In February, Oakland City Attorney John Russo asked the Obama Justice Department whether his city's plan to regulate large-scale medical marijuana cultivation would get the approval of the federal government. As expected, U.S. Attorney Melinda Haag responded to Russo with a declarative "No!" Little did patient advocates realize, though, that Haag's letter would begin a trend resulting in similar U.S. Attorney letters sent to local and state officials in at least 9 different medical marijuana states: Arizona, California, Colorado, Hawaii, Maine, Montana, Rhode Island, Vermont and Washington.
This cynical tactic of sending letters that threaten public officials with criminal prosecution is not new -- the Bush Justice Department made similar threats against New Mexico officials in 2007 -- but it's now being used by Obama to obstruct the democratic process and impede the development of local and state laws regulating cultivation and distribution of medical marijuana.
In Montana, more than 8 federal agencies, including the Drug Enforcement Administration (DEA), Immigration & Customs Enforcement (ICE), Occupational Safety and Health Administration (OSHA), Internal Revenue Service (IRS), and the criminal division of Environmental Protection Agency (EPA), executed 26 raids on the same day the senate was due to vote on a bill repealing the state's voter-approved medical marijuana law. The bill was ultimately passed by the legislature, but was later vetoed by Governor Brian Schweitzer. Then, in April, U.S. Attorney Michael Cotter sent a letter to the state legislative leadership urging them not to pass a law that would regulate medical marijuana production and distribution. This federal action contributed to the development of a bill that not only criminalizes this activity but also is expected to drastically and arbitrarily reduce the number of patients in Montana. That bill was not vetoed by Schweitzer and has since become law.
At the end of April, a day before the Washington State legislature put a bill on Governor Christine Gregoire's desk that would have regulated medical marijuana production and distribution, the DEA raided three distribution centers in Spokane. The raids came two weeks after U.S. Attorney Michael Ormsby sent a letter to Gregoire threatening criminal prosecution if the law was passed. These actions compelled the governor to veto portions of the bill that would have licensed the same facilities raided a day earlier. The Associated Press reported at the time that Gregoire said "she could not approve a measure that might put state workers at risk of federal criminal charges." Just as in Montana, the bill passed in Washington represented a serious erosion of patients' rights.
A threatening U.S. Attorney letter sent to the governor of Rhode Island has resulted in the suspension of its recently passed, but not yet implemented, medical marijuana production and distribution law. Thousands of patients have been negatively affected by this suspension. Every time there's a raid, or a threatening letter is sent to an elected official, hundreds if not thousands of patients are left wondering where they're going to get their medication. The federal government gets a lot of mileage from saying it doesn't target patients, but the reality is that large numbers of us are directly impacted by these federal actions. ASA has argued that such tactics have forced untold patients into illicit markets, thereby jeopardizing their safety and making them more vulnerable to arrest and prosecution.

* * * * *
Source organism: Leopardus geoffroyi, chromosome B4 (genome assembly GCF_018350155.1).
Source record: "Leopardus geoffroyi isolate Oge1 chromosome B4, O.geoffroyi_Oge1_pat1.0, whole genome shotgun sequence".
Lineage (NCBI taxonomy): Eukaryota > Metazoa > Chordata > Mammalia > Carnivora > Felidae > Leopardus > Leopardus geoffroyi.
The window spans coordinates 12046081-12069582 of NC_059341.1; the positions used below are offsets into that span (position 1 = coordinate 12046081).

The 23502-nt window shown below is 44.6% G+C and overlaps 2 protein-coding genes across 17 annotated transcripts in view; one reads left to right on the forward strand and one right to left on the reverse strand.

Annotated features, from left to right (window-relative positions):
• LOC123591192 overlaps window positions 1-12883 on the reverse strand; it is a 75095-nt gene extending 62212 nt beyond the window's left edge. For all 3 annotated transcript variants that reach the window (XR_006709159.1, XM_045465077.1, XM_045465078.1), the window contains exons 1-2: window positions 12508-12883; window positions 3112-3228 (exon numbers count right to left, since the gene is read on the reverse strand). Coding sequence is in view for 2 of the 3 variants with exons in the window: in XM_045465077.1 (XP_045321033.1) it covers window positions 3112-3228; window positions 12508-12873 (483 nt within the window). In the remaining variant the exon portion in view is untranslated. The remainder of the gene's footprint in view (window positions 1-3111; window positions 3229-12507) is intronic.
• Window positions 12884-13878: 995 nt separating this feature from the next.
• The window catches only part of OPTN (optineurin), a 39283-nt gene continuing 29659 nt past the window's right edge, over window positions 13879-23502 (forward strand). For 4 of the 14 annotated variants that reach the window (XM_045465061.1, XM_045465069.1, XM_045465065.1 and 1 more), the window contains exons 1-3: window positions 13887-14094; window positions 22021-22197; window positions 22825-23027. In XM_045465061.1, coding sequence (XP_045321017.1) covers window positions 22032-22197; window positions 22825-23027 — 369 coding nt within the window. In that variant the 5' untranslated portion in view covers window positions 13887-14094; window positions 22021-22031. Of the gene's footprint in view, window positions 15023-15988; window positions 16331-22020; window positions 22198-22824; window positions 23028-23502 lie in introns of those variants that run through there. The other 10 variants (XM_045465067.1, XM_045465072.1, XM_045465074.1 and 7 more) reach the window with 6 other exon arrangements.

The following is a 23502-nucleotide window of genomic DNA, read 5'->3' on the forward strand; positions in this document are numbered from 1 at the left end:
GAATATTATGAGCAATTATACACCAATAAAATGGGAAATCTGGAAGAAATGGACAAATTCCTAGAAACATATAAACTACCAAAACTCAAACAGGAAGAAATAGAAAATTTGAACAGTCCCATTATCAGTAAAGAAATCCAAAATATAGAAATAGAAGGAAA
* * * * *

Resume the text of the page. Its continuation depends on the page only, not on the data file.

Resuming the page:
Fortunately, not all politicians have buckled under federal pressure. The Delaware legislature recently passed and Governor Markell signed a bill that made Delaware the 16th medical marijuana state. In spite of recent threats to its neighboring states, Delaware boldly included a production and distribution plan for patients across the state. In similar defiance of federal intimidation, Vermont Governor Peter Shumlin is expected to soon sign into law a bill that will license four medical marijuana distribution sites, despite a Justice Department letter sent to public officials in that state. Patients commend Markell, Shumlin and all of the local and state officials who are standing up to federal interference. We need more of that kind of leadership.
The letters come nearly two years after the Obama Justice Department issued a memorandum in October 2009 to these same U.S. Attorneys, signaling a different policy from the prior administration. Even before becoming president, then-Senator Obama campaigned on the promise that he would not use "Justice Department resources to try to circumvent state laws." However, today his administration is not only circumventing these laws, it is undermining the right of cities and states to implement their medical marijuana laws accordingly.
Patients are sick and tired of broken promises and half-measures from the Obama administration. The president must answer for his inconsistent and harmful policies and work with us to address medical marijuana as a public health issue. Americans for Safe Access recently launched its "Sick and Tired" campaign to bring attention to the continued harassment, discrimination, and stigmatization of patients, and the need for a comprehensive federal policy.
Patient advocates are also seizing on a comment made by Governor Gregoire as she was vetoing parts of Washington's medical marijuana bill. According to the Seattle Times, Gregoire said she would "use her position as chair of the National Governor's Association to lead an effort to change marijuana federal classification." This presents a ripe opportunity to take the next step toward addressing medical marijuana as a public health issue. Join us as we work with governors and other key officials from medical marijuana states to take this fight to the next level!
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